7 Real-Life Remodeling Mistakes to Avoid

doylesee/morgueFileCurb appeal … everyone who is selling a house (or who hopes to sell someday) wants it, but not everybody has it. In fact, despite their best efforts at remodeling, some unfortunate homeowners create what could be termed curb un-appeal, giving a new meaning to the old phrase “Buyer beware.” I recently interviewed a curb appeal pro – my buddy the real estate broker – to find out what types of home improvements make potential customers go “Eew!” instead of “Ahhh!” Here's her list of real-life examples of remodels that went wrong.

  1. Ignoring the normal end use of a renovation. For one homeowner, building a romantic patio off the master bedroom seemed like a good idea at the time. It certainly added that wow factor but, sadly, didn't take one simple fact into account. Folks normally like to use a patio or deck for barbecuing and al fresco entertaining. It can be quite awkward directing guests outdoors through your private boudoir … not to mention the cooking fumes that may scent your best silk sheets.
  2. Function over form. This is otherwise known as creating a hot mess. True, adding unmatched but capacious kitchen cabinets did give a certain do-it-yourself fan tons more storage, but three wildly different styles and colors of cabinets crammed into a 100-square-foot room tend to be a tad too much variety for most would-be purchasers' taste.
  3. A layout that doesn't make sense. My broker friend says that a potential buyer forms a strong impression -- positive or otherwise -- in the very first few seconds of a property viewing. She had numerous showings of one attractively remodeled home. Problem was, the viewers were turned off right away. They just couldn't find the bathroom because of its weird location. That small glitch lost the owners the chance at many a sale.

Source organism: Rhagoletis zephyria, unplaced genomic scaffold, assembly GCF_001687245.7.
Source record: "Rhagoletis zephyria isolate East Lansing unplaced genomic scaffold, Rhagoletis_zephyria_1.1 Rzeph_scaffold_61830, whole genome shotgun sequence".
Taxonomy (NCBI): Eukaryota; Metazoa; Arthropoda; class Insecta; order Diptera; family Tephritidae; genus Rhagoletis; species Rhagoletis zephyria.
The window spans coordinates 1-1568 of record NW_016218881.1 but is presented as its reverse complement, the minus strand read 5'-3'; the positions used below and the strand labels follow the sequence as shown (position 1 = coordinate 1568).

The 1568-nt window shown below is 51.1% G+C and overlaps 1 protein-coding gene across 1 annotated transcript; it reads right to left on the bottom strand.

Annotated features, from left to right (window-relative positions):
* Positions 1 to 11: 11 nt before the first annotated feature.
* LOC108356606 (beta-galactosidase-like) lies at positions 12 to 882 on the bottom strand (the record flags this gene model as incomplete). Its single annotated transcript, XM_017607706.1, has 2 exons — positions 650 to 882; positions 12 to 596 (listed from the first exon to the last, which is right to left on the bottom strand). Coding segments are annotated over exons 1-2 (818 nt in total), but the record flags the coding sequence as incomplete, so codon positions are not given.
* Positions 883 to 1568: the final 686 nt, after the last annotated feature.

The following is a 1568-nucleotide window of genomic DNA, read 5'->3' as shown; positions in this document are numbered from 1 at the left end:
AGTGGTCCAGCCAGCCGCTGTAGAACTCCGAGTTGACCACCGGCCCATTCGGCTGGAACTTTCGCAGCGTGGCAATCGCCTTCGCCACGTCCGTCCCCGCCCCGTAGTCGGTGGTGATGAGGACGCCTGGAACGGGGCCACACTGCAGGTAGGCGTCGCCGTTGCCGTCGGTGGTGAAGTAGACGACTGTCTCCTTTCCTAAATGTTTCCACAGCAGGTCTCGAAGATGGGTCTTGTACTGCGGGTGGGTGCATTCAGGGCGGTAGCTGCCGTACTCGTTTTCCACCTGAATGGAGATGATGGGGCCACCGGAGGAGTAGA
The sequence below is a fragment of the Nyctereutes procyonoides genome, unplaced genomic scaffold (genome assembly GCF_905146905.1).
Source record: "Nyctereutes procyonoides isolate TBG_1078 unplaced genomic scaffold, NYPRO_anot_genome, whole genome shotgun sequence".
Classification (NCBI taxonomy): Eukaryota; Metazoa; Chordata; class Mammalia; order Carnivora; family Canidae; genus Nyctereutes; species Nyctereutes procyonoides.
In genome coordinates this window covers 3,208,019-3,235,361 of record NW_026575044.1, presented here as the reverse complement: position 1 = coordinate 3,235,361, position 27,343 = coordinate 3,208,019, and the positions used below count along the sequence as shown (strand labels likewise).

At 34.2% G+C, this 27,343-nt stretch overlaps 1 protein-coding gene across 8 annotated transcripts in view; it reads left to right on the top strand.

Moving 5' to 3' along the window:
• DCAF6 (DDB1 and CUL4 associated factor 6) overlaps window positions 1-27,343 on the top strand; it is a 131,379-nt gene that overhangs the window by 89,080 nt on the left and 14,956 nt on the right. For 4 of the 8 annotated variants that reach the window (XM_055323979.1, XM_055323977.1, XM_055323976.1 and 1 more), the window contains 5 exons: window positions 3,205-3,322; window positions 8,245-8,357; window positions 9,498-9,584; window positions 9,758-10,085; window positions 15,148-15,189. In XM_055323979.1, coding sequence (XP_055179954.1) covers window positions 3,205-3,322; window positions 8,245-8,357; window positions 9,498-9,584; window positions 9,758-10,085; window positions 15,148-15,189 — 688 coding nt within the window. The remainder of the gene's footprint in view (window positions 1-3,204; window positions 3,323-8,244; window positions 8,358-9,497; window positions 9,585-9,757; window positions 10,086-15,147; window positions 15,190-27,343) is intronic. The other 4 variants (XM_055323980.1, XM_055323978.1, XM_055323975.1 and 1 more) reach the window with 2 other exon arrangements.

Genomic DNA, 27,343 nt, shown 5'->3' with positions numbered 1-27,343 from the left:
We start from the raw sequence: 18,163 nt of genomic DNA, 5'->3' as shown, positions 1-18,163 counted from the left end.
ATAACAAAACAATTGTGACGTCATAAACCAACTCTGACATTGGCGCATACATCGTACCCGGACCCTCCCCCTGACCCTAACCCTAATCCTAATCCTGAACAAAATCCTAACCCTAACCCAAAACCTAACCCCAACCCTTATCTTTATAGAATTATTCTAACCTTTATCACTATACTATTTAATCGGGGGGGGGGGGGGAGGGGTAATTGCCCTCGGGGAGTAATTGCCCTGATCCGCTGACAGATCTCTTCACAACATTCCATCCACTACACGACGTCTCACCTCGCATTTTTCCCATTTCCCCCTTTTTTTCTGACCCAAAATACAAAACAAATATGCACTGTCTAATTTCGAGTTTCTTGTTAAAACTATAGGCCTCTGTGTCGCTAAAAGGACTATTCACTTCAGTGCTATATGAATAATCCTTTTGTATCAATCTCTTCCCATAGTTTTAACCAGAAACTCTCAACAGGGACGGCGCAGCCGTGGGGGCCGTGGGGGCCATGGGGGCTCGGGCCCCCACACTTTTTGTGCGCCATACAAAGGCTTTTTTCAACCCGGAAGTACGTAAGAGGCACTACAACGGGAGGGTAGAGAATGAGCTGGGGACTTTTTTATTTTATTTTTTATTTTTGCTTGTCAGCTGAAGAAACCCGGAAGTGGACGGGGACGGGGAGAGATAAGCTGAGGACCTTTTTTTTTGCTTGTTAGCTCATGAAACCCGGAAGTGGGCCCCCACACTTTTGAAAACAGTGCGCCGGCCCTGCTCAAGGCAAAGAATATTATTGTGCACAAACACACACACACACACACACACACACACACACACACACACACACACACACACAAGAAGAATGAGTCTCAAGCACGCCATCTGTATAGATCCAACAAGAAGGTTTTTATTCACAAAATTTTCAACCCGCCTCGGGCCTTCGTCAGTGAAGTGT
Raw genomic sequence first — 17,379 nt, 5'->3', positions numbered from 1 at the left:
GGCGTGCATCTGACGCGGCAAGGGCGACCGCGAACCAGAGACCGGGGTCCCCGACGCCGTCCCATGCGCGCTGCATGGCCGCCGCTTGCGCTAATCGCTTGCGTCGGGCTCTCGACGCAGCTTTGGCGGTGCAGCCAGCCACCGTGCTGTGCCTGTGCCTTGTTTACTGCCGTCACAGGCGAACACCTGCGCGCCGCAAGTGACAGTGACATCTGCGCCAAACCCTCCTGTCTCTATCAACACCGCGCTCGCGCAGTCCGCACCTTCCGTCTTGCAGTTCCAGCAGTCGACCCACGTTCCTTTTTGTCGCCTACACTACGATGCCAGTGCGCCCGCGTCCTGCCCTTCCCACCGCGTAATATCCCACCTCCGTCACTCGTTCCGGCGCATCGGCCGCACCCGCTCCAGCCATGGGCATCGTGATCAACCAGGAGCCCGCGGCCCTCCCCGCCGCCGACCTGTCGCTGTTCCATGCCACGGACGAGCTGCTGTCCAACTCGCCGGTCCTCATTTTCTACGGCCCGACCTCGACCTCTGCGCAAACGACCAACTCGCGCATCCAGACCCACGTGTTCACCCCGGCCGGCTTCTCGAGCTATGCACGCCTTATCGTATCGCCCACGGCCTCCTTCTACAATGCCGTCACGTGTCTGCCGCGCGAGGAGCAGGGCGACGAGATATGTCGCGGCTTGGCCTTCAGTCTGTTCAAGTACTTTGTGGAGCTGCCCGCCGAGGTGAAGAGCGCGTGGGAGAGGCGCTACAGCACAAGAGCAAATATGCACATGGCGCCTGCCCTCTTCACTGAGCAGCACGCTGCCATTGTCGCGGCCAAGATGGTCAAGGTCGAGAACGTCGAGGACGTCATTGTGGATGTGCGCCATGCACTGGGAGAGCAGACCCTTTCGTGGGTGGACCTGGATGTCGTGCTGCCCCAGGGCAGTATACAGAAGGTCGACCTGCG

4. Too many angles. Although the offbeat configuration of a new basement conversion suited the current owners' purposes and maximized use of the space – for their family – it was full of odd angles. As a result, open house attendees ended up looking at it and saying, “How the heck am I going to fit my (standard-shaped, rectangular) furniture in there? Next property, please!”
  5. Making it too personal. Somebody once loved those shiny fire engine red cabinets enough to install them all over the kitchen, but unless there's a buyers' agent out there with a five-year-old kid as a client, they're turning out to be a major turnoff now that the householders are ready to sell. And no, describing them as “cool” in the MLS listing does not succeed in making them any more attractive.
  6. Making it too neutral. Or rather, confusing “neutral” with “bland” and “boring.” More than one hopeful seller has taken the "go neutral" message way too far, causing potential buyers to feel like they're trapped inside a giant mushroom. In place of blah greige, why not try newer neutrals like sage green, ivory, or soft yellow?
  7. Unfinished business. Worst of all, according to Ms. Realtor, is a home improvement that just never quite got done -- either not finished up to building code standard or not completed at all. So take some advice from an expert. Whether you intend to do the home improvements yourself or hire a professional remodeling contractor, plan ahead. Make sure you have the money, the permit, the patience, and the know-how to see the job through successfully. While many buyers are actually looking for a fixer-upper, that means fixing up features that are out of date or showing signs of wear and tear, not dealing with the results of your botched reno.

Laura Firszt writes for networx.com.

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